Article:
·Hide cans out of sight under beds or behind furniture.

·Add extra shelving in bedroom closets or your laundry room.

·Line the floor of a closet with food and then cover it with plywood to make a false bottom without losing functionality.

·Use large storage bins to make end tables or shelving units.

How do I maintain my storage?

Once you have your supply stocked and stored, it’s important to keep your supplies fresh. The best way to do this is by thinking of your storage like an expanded pantry and incorporating the foods you store into your weekly meals. Bray recounts, “We paid two and three thousand dollars to get 20 years of food supply, and guess what? Over twenty years later, out it went! We’d never used it.” 

Pedersen notes another often unseen benefit of using your storage in your daily cooking: “Getting the opportunity to become familiar with foods that you’re storing up can take you through much more than just a disaster.” When disaster strikes, there is a psychological benefit to being able to continue to cook comfort foods. And in situations such as job loss that require you to live on food storage, says Pedersen, “Because they had been cooking with things that they’ve been storing in their pantry and food storage items, the kids didn’t really notice that dad had lost his job.”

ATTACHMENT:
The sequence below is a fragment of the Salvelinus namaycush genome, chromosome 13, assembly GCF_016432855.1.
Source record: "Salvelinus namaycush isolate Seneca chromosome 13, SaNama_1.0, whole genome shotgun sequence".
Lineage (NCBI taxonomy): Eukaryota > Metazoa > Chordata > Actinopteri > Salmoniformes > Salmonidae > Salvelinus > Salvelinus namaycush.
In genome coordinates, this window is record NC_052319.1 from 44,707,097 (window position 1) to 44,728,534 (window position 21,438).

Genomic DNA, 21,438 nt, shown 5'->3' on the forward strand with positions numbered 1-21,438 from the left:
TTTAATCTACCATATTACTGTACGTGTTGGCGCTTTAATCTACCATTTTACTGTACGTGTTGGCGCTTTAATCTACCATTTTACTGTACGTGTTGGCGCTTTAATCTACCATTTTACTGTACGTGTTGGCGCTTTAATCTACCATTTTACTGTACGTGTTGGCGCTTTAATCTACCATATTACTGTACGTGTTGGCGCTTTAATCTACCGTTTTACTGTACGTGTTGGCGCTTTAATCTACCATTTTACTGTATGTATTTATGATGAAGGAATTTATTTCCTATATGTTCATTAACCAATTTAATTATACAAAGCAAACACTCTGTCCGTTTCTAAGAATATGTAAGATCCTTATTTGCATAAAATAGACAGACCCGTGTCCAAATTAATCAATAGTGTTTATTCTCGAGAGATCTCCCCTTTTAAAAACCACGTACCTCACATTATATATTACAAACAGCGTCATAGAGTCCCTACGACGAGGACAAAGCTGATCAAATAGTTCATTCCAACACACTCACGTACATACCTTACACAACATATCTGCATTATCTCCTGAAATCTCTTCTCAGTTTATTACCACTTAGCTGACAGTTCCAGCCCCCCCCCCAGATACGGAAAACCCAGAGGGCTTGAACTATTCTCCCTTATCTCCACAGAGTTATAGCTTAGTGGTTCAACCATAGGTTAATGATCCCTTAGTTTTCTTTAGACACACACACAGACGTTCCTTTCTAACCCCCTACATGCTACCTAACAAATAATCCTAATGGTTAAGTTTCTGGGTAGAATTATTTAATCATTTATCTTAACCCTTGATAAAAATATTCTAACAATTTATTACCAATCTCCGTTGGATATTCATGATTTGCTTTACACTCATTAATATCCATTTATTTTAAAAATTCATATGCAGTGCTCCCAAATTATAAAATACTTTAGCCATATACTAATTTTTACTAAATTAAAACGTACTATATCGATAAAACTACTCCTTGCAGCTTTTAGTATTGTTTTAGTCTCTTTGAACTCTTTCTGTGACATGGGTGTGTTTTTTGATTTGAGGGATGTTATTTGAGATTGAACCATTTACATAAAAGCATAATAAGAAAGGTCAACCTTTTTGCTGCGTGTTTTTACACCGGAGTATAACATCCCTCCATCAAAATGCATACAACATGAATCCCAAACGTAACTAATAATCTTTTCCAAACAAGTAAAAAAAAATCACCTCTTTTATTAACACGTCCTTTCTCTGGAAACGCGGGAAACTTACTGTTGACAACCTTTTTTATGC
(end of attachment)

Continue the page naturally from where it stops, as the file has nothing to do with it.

Quick Tip: Use a simple rotation system like always stocking new food on the left and pulling items to use from the right to keep track of which items are expiring next.

Quick Tip: The “best by” date on most items refers to taste, not nutritional value. Many goods are still edible long after the date printed on them. Before throwing items out, research the actual shelf life online.

Like most gospel principles, food storage is an “endure to the end” type of scenario. But before you can get to that point, you need to start! The best time to prepare is now, before an emergency happens. Food storage can be as easy or complex as you make it, and starting the task today will bring you more than just physical security: it will ultimately bring you peace of mind.